Personal pension plans: What they mean for Canadian business owners
The personal pension plan is an amazing opportunity for Canadian entrepreneurs to plan for retirment. As I’ve touched on in past articles, small business owners are starting to make up more and more of our economy. In Vancouver and the lower mainland this is especially true – in British Columbia, small businesses contribute to 33% of the province’s GDP, more than any other province in Canada. We are seeing many more entrepreneurs entering the economy and succeeding.
While this is great news for our province and its people, it does have some implications for financial planning. Traditional long-term financial strategies are simply not available to small business owners, and the pension plan is one of them. Today, I’m going to focus on explaining how to design a personal pension plan that fits the profile that small business owners demand.
What is a personal pension plan?
Personal pension plans (PPP for short) are similar to an Individual Pension Plan (IPP), but different in the sense that a Lamborghini is similar to a Honda Accord. PPPs can be set up through many financial advisors where the management and investment decisions are decided within the plan. PPPs were created to provide the private sector with a mini version of the major public sector pensions. PPPs were created by INTEGRIS, who help set up and administer the plans (Note: this is by no means endorsing the INTEGRIS PPP – you should always seek independent, personalized financial advice before making investment decisions).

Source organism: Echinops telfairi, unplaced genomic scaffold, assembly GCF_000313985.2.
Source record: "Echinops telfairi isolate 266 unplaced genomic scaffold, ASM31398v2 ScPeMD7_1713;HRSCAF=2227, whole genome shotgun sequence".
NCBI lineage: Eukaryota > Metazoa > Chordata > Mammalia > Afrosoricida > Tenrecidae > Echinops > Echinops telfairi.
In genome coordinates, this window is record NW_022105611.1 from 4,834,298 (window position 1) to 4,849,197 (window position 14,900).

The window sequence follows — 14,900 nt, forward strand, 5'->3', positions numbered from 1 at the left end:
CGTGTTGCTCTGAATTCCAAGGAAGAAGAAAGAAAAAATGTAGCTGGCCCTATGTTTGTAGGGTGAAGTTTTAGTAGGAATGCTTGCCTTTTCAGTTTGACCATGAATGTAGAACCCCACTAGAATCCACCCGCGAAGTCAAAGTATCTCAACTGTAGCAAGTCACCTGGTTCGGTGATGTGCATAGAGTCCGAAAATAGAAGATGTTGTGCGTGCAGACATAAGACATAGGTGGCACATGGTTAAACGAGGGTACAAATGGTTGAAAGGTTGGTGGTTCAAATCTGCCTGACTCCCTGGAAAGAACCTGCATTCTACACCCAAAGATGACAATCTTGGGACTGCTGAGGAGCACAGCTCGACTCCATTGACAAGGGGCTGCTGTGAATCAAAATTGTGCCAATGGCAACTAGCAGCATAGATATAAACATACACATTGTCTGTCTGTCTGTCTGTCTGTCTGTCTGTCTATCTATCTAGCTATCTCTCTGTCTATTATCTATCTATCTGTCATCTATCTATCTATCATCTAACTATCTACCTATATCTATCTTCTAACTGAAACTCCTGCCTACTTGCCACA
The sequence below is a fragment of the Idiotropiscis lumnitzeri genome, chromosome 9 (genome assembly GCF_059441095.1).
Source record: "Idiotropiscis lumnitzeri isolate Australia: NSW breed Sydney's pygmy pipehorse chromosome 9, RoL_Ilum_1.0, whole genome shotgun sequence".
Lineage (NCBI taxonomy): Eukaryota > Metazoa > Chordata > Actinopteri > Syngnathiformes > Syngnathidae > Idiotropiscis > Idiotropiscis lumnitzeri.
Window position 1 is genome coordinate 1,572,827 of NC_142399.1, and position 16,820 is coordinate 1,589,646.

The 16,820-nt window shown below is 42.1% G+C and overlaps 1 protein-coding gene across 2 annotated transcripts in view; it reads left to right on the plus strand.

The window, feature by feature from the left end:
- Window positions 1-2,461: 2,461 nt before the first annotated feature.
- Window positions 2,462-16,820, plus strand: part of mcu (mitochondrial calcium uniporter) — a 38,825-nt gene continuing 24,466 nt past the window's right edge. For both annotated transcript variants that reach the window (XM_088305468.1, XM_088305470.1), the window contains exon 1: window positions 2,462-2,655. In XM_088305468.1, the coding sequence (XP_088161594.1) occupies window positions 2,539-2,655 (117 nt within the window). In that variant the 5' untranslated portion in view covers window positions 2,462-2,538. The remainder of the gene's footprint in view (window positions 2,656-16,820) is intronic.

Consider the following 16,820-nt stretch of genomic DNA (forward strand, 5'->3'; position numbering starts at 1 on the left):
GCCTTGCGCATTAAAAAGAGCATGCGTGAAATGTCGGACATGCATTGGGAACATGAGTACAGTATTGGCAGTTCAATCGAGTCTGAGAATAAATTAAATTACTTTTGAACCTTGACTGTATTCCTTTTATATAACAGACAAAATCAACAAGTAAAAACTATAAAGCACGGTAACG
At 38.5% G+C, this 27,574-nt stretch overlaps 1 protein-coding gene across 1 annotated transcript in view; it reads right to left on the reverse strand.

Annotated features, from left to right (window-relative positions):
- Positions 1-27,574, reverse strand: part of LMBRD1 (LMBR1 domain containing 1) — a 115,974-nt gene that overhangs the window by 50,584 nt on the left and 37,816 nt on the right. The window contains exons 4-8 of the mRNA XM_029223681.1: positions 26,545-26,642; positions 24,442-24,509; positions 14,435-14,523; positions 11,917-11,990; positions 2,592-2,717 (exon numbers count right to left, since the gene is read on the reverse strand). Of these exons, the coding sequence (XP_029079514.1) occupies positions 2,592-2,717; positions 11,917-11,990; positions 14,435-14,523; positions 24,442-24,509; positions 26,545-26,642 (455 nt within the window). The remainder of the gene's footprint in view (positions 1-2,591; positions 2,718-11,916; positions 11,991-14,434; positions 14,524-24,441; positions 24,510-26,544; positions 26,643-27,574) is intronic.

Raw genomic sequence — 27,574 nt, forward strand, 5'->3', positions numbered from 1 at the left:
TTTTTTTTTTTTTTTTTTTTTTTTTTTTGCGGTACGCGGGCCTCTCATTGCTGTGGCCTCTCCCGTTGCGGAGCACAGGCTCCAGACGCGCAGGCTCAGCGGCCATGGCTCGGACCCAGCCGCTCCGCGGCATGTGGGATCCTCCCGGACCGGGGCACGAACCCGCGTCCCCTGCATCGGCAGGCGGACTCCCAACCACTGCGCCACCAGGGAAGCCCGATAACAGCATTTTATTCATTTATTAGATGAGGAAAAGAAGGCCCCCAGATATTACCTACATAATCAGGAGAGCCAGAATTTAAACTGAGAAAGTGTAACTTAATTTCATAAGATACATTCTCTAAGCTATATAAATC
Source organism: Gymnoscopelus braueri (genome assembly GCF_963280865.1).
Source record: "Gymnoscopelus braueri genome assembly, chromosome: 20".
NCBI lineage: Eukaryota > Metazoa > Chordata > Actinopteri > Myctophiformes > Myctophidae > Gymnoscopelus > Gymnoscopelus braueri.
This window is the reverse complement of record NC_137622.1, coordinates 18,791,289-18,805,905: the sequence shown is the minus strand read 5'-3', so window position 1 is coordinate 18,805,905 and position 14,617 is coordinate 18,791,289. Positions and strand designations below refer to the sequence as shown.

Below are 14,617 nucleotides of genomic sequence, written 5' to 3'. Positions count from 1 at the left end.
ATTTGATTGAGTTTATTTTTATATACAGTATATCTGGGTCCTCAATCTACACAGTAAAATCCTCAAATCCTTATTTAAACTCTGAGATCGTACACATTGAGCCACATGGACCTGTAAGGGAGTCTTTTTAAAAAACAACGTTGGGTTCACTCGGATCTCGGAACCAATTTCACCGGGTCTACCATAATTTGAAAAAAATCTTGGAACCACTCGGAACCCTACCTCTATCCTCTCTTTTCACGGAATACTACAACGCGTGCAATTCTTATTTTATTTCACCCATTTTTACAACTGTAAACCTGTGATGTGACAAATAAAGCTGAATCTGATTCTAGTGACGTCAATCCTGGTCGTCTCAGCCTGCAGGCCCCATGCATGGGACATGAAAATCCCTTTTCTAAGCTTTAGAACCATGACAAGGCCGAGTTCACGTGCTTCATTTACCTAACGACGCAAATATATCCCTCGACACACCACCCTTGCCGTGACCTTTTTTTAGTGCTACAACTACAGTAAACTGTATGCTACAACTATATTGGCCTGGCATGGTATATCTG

For many entrepreneurs, personal pension plans may be a far more attractive option than any other savings plan. PPPs allow small business owners to invest tax-deferred income and supplement their CPP and OAS income at retirement. For Canadians looking to maximize their CPP benefit but would like to retire before age 65, this is a great option. It allows entrepreneurs to participate under pension legislation in a flexible manner to help fund their early retirement.
For Canadian small business owners, PPPs offer many advantages. First, they are simple and flexible. They empower small business owners to contribute when they want – unlike like IPPs that demand regular contributions. For SMBs operating in cyclical industries, this is obviously valuable. Personal pension plans give entrepreneurs the ability to save for retirement but avoid the complex pension administration and expensive fees associated with other defined benefit pension plans.
I often hear from business owners managing their own IPPs how complicated it is for them to set up a functional IPP. When you roll in the costs of hiring an actuary and finding an investment manager and custodian to take care of the funds, administering an IPP can be complicated and expensive. A bad combo for busy entrepreneurs who live by their businesses. The use of a Certified Financial Planner that deals in IPPs or even PPPs can help mitigate a lot of this work, though.
How does a personal pension plan create benefits for small business owners?